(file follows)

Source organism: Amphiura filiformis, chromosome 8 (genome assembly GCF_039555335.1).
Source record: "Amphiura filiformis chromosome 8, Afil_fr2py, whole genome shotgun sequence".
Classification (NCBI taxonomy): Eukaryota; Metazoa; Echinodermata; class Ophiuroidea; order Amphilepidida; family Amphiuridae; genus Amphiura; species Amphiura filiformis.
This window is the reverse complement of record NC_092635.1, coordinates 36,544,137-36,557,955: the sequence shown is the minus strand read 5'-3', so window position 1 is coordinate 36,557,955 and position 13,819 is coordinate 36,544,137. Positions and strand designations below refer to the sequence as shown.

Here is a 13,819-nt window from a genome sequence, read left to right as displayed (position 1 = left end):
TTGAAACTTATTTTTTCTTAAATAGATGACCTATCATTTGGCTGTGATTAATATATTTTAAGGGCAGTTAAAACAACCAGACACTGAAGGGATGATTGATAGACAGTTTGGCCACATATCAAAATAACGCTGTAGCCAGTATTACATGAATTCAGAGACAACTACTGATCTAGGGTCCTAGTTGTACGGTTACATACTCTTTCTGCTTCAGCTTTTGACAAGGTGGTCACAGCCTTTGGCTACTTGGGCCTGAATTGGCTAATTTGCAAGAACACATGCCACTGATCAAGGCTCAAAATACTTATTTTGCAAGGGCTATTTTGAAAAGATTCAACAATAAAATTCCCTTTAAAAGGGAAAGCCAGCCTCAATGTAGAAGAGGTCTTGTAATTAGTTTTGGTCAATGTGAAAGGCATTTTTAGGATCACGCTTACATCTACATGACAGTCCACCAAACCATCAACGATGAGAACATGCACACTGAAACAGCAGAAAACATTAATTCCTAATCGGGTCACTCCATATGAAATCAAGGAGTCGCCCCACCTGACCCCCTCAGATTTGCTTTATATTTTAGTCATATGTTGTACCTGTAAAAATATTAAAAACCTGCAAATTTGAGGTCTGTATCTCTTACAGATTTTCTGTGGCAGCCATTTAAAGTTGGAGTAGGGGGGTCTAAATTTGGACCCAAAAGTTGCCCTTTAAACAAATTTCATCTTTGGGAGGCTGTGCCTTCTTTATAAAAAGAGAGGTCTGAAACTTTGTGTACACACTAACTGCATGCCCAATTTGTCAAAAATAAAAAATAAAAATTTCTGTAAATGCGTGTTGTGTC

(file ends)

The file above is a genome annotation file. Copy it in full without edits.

Source organism: Amphiura filiformis, chromosome 8 (genome assembly GCF_039555335.1).
Source record: "Amphiura filiformis chromosome 8, Afil_fr2py, whole genome shotgun sequence".
Classification (NCBI taxonomy): Eukaryota; Metazoa; Echinodermata; class Ophiuroidea; order Amphilepidida; family Amphiuridae; genus Amphiura; species Amphiura filiformis.
This window is the reverse complement of record NC_092635.1, coordinates 36,544,137-36,557,955: the sequence shown is the minus strand read 5'-3', so window position 1 is coordinate 36,557,955 and position 13,819 is coordinate 36,544,137. Positions and strand designations below refer to the sequence as shown.

Here is a 13,819-nt window from a genome sequence, read left to right as displayed (position 1 = left end):
TTGAAACTTATTTTTTCTTAAATAGATGACCTATCATTTGGCTGTGATTAATATATTTTAAGGGCAGTTAAAACAACCAGACACTGAAGGGATGATTGATAGACAGTTTGGCCACATATCAAAATAACGCTGTAGCCAGTATTACATGAATTCAGAGACAACTACTGATCTAGGGTCCTAGTTGTACGGTTACATACTCTTTCTGCTTCAGCTTTTGACAAGGTGGTCACAGCCTTTGGCTACTTGGGCCTGAATTGGCTAATTTGCAAGAACACATGCCACTGATCAAGGCTCAAAATACTTATTTTGCAAGGGCTATTTTGAAAAGATTCAACAATAAAATTCCCTTTAAAAGGGAAAGCCAGCCTCAATGTAGAAGAGGTCTTGTAATTAGTTTTGGTCAATGTGAAAGGCATTTTTAGGATCACGCTTACATCTACATGACAGTCCACCAAACCATCAACGATGAGAACATGCACACTGAAACAGCAGAAAACATTAATTCCTAATCGGGTCACTCCATATGAAATCAAGGAGTCGCCCCACCTGACCCCCTCAGATTTGCTTTATATTTTAGTCATATGTTGTACCTGTAAAAATATTAAAAACCTGCAAATTTGAGGTCTGTATCTCTTACAGATTTTCTGTGGCAGCCATTTAAAGTTGGAGTAGGGGGGTCTAAATTTGGACCCAAAAGTTGCCCTTTAAACAAATTTCATCTTTGGGAGGCTGTGCCTTCTTTATAAAAAGAGAGGTCTGAAACTTTGTGTACACACTAACTGCATGCCCAATTTGTCAAAAATAAAAAATAAAAATTTCTGTAAATGCGTGTTGTGTC